# Printing out the combinations of a given string

Can anybody tell me the required logic to printout all the combinations of a given string? I have to print 1. all combinations and 2. Only unique combinations.

Thanks in advance

Phani

Sheriff

Let's see if I can translate my C to java:

This isn't the greatest style-wise, but it's pretty-much a direct copy from my C code. You are probably better off creating char[]s instead of putting everything into Lists.

Piscis Babelis est parvus, flavus, et hiridicus, et est probabiliter insolitissima raritas in toto mundo.

I am thinking of putting in in my future book, "Java: How Not To Program":

I'll write the Forward for it if you'll give me an autographed copy.

*Any intelligent fool can make things bigger, more complex, and more violent. It takes a touch of genius - and a lot of courage - to move in the opposite direction.* - Ernst F. Schumacher

Originally posted by Eugene Kononov:

Here is an excercise for you guys: what is the probability that this program willnotproduce the correct output?

Eugene.

Well, if the initial string has > 7 unique characters, 100%, since you are only performing 1000 shuffles and there are 5040 answers to the 7 character string

Other than that, I can't tell you. There are 6 answers for three-character strings, 24 for four-character strings, 120 for five-character strings, and 620 for six-character strings. Off hand, I'd say that you stand a good chance of getting the correct answers up to 5-character strings, but the 6-character strings you probably only have about a 40-50% chance of success.

I'm no stastician, though, so this is only a guess.

Another question: how many random shuffles would you have to do to get all the answers to the string "victory" (7 unique letters)?

Piscis Babelis est parvus, flavus, et hiridicus, et est probabiliter insolitissima raritas in toto mundo.

**JM: Well, if the initial string has > 7 unique characters, 100%, since you are only performing 1000 shuffles and there are 5040 answers to the 7 character string**

Right, but I offered this exercise for that exact code and input that I posted, -- the string is "abcc" and there are exactly 1000 shuffles.

**MM: I'll write the Forward for it if you'll give me an autographed copy.**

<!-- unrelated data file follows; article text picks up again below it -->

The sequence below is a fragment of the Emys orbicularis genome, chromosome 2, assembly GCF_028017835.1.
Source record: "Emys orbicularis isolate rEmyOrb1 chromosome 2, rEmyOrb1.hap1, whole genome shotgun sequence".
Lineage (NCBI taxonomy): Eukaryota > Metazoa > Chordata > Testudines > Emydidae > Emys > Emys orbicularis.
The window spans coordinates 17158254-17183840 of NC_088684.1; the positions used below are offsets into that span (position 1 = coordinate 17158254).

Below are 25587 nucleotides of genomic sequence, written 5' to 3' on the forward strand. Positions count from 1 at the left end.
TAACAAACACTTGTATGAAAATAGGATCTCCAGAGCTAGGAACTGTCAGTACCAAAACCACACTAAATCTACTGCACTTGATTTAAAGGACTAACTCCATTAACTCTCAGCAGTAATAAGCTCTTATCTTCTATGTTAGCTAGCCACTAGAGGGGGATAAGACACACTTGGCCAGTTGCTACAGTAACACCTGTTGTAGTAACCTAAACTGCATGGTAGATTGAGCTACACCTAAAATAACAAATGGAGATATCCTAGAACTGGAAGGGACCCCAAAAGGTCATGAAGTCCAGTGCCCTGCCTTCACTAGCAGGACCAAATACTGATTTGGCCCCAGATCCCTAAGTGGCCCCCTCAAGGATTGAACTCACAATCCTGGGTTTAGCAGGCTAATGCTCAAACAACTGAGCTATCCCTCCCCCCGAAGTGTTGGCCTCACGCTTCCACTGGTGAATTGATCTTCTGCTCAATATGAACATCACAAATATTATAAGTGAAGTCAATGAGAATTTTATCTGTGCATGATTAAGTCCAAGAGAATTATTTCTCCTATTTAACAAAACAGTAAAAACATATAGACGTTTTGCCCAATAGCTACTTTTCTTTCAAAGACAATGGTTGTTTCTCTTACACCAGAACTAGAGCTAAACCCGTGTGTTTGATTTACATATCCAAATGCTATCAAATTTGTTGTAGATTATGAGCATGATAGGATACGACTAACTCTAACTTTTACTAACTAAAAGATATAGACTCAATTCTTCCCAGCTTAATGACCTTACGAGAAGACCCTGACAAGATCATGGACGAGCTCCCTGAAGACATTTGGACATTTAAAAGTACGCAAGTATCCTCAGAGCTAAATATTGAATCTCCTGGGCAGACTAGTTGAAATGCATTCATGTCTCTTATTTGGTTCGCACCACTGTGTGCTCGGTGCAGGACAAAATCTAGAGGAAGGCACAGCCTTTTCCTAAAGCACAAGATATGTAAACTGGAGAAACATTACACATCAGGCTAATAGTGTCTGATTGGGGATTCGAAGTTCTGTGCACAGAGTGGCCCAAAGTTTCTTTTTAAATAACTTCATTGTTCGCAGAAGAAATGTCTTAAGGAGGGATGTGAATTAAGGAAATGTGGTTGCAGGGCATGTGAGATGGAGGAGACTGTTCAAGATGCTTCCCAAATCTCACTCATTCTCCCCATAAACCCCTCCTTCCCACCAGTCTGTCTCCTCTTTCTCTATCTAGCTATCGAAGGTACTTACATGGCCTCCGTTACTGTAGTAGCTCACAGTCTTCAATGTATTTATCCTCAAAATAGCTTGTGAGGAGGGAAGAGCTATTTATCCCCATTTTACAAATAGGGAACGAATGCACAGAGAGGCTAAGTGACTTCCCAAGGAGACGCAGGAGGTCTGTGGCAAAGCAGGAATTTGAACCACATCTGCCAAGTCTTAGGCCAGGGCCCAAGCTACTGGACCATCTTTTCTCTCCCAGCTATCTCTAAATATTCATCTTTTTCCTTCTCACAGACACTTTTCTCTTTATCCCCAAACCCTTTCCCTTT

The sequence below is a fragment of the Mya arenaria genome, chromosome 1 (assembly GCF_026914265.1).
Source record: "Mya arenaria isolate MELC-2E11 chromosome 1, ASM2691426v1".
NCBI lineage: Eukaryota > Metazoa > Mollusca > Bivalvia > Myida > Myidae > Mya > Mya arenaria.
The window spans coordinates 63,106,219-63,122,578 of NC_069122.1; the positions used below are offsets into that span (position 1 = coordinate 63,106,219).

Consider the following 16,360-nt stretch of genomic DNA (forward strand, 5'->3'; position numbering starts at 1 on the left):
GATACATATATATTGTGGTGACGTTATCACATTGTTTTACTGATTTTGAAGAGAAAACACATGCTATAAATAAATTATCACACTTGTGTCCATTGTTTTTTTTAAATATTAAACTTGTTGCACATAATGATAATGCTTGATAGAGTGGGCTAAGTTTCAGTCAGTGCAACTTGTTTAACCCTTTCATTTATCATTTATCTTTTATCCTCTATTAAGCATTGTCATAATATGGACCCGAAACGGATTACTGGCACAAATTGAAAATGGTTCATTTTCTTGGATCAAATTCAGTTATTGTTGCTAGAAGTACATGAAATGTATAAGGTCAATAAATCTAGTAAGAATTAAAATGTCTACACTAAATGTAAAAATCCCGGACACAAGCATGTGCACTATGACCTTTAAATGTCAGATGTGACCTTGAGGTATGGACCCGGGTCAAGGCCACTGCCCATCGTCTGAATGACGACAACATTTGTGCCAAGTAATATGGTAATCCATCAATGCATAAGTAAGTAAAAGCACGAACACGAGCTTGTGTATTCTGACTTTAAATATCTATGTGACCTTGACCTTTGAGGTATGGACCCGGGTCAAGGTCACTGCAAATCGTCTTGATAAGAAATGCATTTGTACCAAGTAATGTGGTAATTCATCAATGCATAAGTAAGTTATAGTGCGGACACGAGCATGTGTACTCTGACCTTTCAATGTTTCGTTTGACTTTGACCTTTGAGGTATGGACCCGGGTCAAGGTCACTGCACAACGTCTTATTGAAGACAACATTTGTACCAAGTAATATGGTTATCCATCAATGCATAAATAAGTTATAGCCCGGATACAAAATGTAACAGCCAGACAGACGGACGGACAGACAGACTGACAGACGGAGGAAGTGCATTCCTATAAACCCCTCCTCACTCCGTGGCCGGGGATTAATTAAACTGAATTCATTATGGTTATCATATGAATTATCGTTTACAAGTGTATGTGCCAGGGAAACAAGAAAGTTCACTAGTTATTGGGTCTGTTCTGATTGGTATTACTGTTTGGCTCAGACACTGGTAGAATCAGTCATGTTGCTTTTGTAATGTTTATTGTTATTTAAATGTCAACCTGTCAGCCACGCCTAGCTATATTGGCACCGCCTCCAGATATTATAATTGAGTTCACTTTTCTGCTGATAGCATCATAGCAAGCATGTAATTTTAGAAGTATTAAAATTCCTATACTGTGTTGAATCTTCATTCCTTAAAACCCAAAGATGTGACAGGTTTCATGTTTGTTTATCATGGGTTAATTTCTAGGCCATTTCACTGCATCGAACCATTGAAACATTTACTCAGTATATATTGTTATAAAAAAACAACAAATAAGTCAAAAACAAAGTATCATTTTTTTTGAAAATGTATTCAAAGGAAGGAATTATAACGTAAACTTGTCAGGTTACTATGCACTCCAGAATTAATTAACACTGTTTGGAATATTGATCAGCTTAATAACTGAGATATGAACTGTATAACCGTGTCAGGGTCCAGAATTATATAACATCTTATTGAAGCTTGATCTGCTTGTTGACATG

I'll have you write a chapter on the private inheritance, with Cindy.

Eugene.

[ April 25, 2003: Message edited by: Eugene Kononov ]

Sheriff

a

b

c

ab

ac

bc

abc

Anyway though - for your problem, you do want only the three-letter permutations for abc, right? You can't omit letters like I did for the combinations? Probably not - just making sure.

Doing a JavaRanch search on "permutations" yields several past discussions. You might look at these in particular:

http://www.coderanch.com/t/369176/java/java/Loops

http://www.coderanch.com/t/391299/java/java/help-permutation

I swear there were some other good discussions of this here, but couldn't find them.

Eugene - hmmm, interesting question. I don't have a good complete answer offhand, but I will note that it seems to be equivalent to the following problem: if you generate a random number from 1-12 1000 times, what is the probability that at least one number in 1-12 will never be generated?

Wouldn't be too difficult to get an empirical answer to this by running some quick simulations, but I assume you're hoping for an analytic solution. Memories of probability theory... fuzzy... will think more though.

"I'm not back." - Bill Harding, *Twister*

**JY: Wouldn't be too difficult to get an empirical answer to this by running some quick simulations, but I assume you're hoping for an analytic solution. Memories of probability theory... fuzzy... will think more though.**

Why don't we separate the responsibilities, Jim. You think of an analytical solution and I'll run some Monte-Carlo code to validate it. But for a random guess, I will say that the probability is around 12/1000, or 1.2%.

[ April 25, 2003: Message edited by: Eugene Kononov ]

Sheriff

The first three lines were inserted as a reality check - it's easy to see that if you flip a coin twice, there's a 50% chance of either no heads, or no tails. For three flips, it's .25, and for four flips, it's .125. So I was happy to see my solution conform to this. For the other numbers, I'll let Eugene do the Monte Carlo approach and see what we get...

[ April 25, 2003: Message edited by: Jim Yingst ]

"I'm not back." - Bill Harding, *Twister*